Saturday, November 26

The Day They Kidnapped The Pope – Rainhill Village Hall

Rainhill Garrick Society start their 80th birthday celebrations with a bang with this startling and surreal comedy whose improbable events become all too believable through the magic of the theatre. Written in 1979 by Joao Bethencourt, a celebrated Hungarian actor, playwright and director, it was well received throughout Europe including a rave review when presented in Rome.

On a visit to New York, the Pope (Rick Young) mistakenly gets into a taxi and is immediately kidnapped by its driver, Samuel Leibowitz (George Lowe) who takes him to his Brooklyn home much to the surprise of his wife Sara (Tracey Duffy) and daughters Esther (Sophie Brogan) and Miriam (Lucy Whitfield). As events outside unfold through TV media (Angela Vose; Tom Nevitt), the demands of the ransom become clear: a day of world peace when there will be no killing in the world. Can the impossible become possible or will the interference of a gabby Rabbi (David Parker), a prissy Cardinal (Michael Brennan) and a shotgun Sheriff (Gerald Walker) bring heavenly ideals crashing back down to earth?

This is a brilliantly observed play whose characters are larger than life yet believable all the same with constantly funny dialogue, and its an absolute treat to see it being brought to life in the capable hands of director Rosetta Parker and this sterling cast who were supported by an equally talented ensemble including Tim Evans, Alison Mawdsley, Edi Tinsley, Jo Webster, and Rob Williams.

Whilst it’s a comedy, it is a play that sadly remains as relevant today as it did over forty years ago, with a poignant back story that propels the actions and behaviour of Samuel from the off and which is matched by an equally poignant ending that is well handled by this excellent company.

The staging and set design from Richard Parker and Graham Swift provides the perfect Brooklyn apartment from where all the action is staged bar some later and very necessary forays through the minefield of an audience with well-choreographed sound effects from Ian Schofield. The clever positioning of TV announcer and (unseen) television either side of the stage gives the framing for strong performances to come to the fore.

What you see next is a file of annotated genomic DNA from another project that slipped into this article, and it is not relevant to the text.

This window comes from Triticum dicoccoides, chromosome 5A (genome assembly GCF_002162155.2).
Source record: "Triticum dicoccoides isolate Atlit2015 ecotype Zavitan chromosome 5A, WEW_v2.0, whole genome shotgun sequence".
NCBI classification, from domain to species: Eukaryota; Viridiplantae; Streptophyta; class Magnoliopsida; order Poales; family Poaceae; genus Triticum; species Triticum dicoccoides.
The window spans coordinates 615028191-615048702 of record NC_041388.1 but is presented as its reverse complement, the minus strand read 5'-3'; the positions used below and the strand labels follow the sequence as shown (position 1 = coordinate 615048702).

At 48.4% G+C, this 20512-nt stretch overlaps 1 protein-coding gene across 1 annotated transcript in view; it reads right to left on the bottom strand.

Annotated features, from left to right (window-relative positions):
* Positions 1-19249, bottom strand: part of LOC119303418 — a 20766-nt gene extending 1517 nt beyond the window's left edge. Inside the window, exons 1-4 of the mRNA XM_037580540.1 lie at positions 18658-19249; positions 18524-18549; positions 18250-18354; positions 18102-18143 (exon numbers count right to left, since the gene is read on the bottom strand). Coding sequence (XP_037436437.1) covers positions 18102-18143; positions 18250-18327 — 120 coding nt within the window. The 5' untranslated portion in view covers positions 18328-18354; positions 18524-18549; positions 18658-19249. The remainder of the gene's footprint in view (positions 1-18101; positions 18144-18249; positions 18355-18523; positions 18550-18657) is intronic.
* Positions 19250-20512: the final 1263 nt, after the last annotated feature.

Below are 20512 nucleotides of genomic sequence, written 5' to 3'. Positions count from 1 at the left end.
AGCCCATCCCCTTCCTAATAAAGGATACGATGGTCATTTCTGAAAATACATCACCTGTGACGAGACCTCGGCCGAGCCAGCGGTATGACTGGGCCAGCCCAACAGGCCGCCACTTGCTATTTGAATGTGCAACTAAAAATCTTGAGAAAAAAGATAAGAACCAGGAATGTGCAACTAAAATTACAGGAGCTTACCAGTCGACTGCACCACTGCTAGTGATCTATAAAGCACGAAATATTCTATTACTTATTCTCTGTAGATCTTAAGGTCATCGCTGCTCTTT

There are a lot of accents at play and on the whole the cast maintained them well, with some clearly portraying roles they were destined for, in particular Young’s omnipotent Pope, Parker’s expressive Rabbi, and Brennan’s charismatic Cardinal. Vose and Nevitt embodied the best (or should that be worst) of American TV presenters whilst Walker and Williams skitted perfectly.

Standouts were Lowe’s Samuel who reflected mania, wit, helpless pathos, and a driven determination, whilst Duffy delivered an exceptional performance as Sara, capturing every idiosyncrasy of the Jewish mother to a tee.

The Day They Kidnapped The Pope performs for one more night at Rainhill Village Hall on 15th October at 7.30pm; judging by tonight’s more than full house, I’d recommend getting there early.

Celebrating 80 years of entertaining, it was great to see a mix of accomplished and newer members performing tonight. Rainhill Garrick Society are always on the lookout for new members to get involved in many roles, so whether you want to explore set building/dressing or try prompting, or are interested in acting or play readings then why not come along and get involved? Further details https://www.rainhillgarrick.co.uk/

Reviewer: Mark Davoren

Reviewed: 14th October 2022

North West End UK Rating: ★★★★★

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